sports for peace
One of the biggest obstacles to progress and reform in Kenya is the perpetuation of negative ethnicity, which pits neighbor against neighbor and threatens to undermine the fabric of Kenyan society. Though only a handful of Kenya’s tribes are large enough to command political influence, there are more than forty different ethnic groups in this country; at the village level, this translates into a significant risk of perpetual conflict, as competition over scarce resources and the airing of old grievances frequently leads to violence.
When a Kikuyu steals a cow from a Luo, for example, villagers don’t view it as an individual crime of opportunity. Rather, the act is seen as the continuation of a decades-old conflict; it is seen as an offense of one tribe against the other, and frequently leads to reprisals against the offending tribe. Following the contested elections of 2007, Kenya’s political elites exploited tribal grievances for political gain, inciting their followers to attack rival ethnic groups. The resulting post-election violence left more than one thousand people dead and forced over 300,000 others to flee their homes.
Since 2008, various NGO’s and development organizations as well as the United States and other donor countries have devoted considerable resources to reconciliation efforts aimed at fostering trust and dialogue among previously warring groups. On a previous trip, for example, Ambo inaugurated a water pump that had been built with USAID funds. The project brought together three communities that had fought bitterly over a single water source. With the help of a local development partner, USAID was able to encourage collaboration and friendship in protecting this water source that had in the past served as a focal point for conflict in the region.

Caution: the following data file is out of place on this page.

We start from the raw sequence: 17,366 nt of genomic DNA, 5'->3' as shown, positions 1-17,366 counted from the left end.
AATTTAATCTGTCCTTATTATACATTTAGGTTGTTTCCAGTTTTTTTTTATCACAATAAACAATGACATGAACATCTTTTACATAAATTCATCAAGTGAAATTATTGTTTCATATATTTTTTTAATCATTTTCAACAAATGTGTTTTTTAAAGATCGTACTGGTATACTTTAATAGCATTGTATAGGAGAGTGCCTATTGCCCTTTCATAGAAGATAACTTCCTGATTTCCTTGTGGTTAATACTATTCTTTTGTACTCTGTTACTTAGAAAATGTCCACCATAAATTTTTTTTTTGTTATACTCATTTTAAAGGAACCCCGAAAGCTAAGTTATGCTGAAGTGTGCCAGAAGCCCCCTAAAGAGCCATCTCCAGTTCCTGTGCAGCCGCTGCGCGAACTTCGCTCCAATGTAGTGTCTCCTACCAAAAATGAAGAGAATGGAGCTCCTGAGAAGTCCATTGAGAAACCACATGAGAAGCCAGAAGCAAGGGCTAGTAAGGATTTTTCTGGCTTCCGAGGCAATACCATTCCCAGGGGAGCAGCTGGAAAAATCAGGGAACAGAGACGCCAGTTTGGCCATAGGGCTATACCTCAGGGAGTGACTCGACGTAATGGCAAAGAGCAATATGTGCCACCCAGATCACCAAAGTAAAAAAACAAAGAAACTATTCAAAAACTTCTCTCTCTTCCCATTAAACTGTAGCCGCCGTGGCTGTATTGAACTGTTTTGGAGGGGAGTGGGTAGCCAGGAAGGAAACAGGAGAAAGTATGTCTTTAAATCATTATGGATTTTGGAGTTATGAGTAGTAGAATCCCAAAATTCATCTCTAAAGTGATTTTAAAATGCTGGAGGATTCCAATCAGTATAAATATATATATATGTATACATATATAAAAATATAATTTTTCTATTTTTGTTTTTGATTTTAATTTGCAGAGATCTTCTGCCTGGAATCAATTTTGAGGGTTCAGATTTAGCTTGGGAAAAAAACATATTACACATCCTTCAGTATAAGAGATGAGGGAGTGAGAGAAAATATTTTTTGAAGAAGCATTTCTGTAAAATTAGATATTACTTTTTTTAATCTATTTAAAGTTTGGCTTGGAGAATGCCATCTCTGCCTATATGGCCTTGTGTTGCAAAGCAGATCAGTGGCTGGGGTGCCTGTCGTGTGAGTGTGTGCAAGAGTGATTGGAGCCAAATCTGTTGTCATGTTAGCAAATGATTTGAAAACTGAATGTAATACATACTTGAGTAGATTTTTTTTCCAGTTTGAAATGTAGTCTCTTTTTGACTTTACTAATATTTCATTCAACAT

Last weekend, Ambo once again hit the road to promote peace and reconciliation. After visiting the orphanage, Ambo traveled to the Ol Ari Nyiro conservancy, which is the site of the annual Laikipia Highlands Games. Organized by Kuki Gallman, one of Kenya’s leading conservationists and author of I Dreamed of Africa, the games bring together eight different highlands tribes to promote friendship through athletic competition.
This year, the US Embassy helped by donating t-shirts and trophies for the event. Over a thousand people attended the games, which featured track & field events, team sports, and the signature event of the day: the tug of peace. After the competition, the various tribal groups performed their traditional dances and many of the participants camped at the conservancy overnight, dancing by the light of a dozen fire pits until the wee hours of the morning.